from paradise

to paradise,

through the thorough

threshold of

the agony in

gethsemane.

The days of men

die like flowers;

wind-winnowed

wheat is left.


The sunlight sifts

silent here,

ornamenting

the over-canopy,

among the many

mellifluous songbirds

it lights on a lithe

limb bending

deftly downward,

down to me,

sitting still

and silent, listening.


Voices vaporous

vent through fences,

pedestrian dolours

double back.

Hushed and hidden,

here I listen,

tongue-tied,

troubled mute.

Closed mouth

clamped shut,

unopened,

unused;

weeks, weeks,

while by,

unspoken,

unsaid.

Speech sequestered

in silent thought.


The street is strewn

with strangers’ talk,

down the dog-path

disappearing;

phantom faceless

friends, unknown.


Listless,

lone watcher:

Eloi, Eloi,

alas! This

isolation

is not good

for man,

for me.


Where are the warbling

women gone?

The choir, quaint

and quasi-musical?

Let us loudly

laud our saviour!

Praise our precious

prince of grace!

My tongue, untethered,

turned to heaven’s

song, sung,

celebrated

in churches’ chants

and charming hymns.

Together, gathered:

God and us.


Now, not

a noise breaks.

Silent stands

the street a while

Barely breathing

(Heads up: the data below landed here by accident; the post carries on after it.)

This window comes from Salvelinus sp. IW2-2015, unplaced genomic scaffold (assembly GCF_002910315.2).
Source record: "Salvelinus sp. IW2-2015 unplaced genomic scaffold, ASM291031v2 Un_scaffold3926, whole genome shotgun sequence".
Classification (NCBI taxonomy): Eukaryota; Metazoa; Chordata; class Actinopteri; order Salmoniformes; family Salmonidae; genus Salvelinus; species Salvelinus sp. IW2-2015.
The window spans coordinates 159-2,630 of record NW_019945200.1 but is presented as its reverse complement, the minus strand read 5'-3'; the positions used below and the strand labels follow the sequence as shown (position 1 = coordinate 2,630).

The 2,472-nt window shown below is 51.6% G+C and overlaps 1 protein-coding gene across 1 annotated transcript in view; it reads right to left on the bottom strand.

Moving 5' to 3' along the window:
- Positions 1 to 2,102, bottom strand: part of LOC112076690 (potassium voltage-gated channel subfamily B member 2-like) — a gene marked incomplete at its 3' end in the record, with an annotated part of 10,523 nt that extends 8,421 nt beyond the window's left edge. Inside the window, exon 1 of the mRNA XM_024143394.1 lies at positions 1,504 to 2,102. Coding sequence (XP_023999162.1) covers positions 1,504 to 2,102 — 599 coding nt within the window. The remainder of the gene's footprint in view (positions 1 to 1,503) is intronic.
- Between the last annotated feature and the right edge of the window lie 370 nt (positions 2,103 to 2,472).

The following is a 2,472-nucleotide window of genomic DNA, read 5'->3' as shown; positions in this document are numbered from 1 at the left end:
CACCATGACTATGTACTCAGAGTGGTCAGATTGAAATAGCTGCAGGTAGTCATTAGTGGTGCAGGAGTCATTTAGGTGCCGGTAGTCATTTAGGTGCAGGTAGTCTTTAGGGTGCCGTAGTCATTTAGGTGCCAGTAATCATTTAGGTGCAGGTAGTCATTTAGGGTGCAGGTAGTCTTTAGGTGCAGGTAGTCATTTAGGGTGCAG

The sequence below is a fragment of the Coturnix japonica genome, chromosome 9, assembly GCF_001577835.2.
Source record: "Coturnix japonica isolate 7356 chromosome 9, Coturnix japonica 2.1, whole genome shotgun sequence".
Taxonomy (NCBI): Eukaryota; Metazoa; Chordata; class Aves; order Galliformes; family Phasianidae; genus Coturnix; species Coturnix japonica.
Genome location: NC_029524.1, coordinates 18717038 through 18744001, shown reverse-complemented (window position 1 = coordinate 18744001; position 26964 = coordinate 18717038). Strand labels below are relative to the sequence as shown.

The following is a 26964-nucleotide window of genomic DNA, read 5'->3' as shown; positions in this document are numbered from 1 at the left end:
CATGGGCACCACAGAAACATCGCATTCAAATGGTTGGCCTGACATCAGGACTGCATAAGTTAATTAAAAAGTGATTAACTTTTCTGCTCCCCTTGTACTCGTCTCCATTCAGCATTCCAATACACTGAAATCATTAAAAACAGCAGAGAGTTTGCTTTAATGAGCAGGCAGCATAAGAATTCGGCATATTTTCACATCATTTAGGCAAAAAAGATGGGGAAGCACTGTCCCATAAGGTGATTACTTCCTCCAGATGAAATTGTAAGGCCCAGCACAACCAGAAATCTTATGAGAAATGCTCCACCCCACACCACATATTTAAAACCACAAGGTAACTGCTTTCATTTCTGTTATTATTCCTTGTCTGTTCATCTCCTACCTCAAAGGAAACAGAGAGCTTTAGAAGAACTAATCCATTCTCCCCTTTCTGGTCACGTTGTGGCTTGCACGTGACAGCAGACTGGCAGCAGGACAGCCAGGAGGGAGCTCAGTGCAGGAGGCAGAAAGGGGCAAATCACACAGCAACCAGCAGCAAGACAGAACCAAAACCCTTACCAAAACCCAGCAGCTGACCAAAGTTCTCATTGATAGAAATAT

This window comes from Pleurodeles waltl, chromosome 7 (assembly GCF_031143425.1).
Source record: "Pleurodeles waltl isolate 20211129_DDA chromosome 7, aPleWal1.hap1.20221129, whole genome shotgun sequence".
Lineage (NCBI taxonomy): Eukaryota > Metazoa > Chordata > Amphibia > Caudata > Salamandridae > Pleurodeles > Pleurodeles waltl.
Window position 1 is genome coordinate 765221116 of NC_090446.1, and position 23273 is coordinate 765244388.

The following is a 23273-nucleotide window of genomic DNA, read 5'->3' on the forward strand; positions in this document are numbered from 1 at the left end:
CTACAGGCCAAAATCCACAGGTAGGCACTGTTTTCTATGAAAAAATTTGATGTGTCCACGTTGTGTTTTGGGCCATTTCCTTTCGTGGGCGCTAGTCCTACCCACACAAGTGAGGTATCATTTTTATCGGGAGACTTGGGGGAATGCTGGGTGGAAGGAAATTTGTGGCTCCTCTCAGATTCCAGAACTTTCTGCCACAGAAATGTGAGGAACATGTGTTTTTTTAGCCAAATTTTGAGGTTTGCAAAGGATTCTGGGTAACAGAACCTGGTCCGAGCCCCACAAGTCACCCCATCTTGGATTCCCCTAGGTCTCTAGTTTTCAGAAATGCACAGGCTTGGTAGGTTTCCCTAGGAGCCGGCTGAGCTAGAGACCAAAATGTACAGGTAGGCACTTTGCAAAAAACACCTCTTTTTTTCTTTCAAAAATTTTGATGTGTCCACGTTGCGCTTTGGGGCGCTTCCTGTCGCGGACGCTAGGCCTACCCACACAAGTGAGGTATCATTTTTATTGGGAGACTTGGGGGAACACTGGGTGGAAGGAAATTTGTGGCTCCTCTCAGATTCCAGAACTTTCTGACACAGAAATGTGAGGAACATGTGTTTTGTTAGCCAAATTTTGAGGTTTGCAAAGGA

being is.

The world waits

wondering that

existence

exists.


A blackbird

babbles lightly.

A pigeon purrs,

then pecks a little

—startled, stirs,

a striking flurry.

All life

lashes the air.


Separated songbirds

sing yet.


God’s garden

grows here:

heart unhidden

He knows.

Soon will songs

sound again;

Soon and very

soon return.



Meg Harris graduated from Tabor with a Bachelor of Arts in Creative Writing in 2018. Her interest in Old English and foreign languages began when she read The Hobbit, as a child, and learned Tolkien's Dwarvish runes. She writes poetry and short stories and was twice co-editor of the Tales from the Upper Room creative writing anthology.


You can read The Wanderer on page 286 of the Codex exoniensis hosted on archive.org as of 27/May/2020. https://archive.org/details/codexexoniensisc00sociuoft/page/286/mode/1up


© 2020 inScribe Journal. In partnership with Tabor’s Creative Writing and Communication program.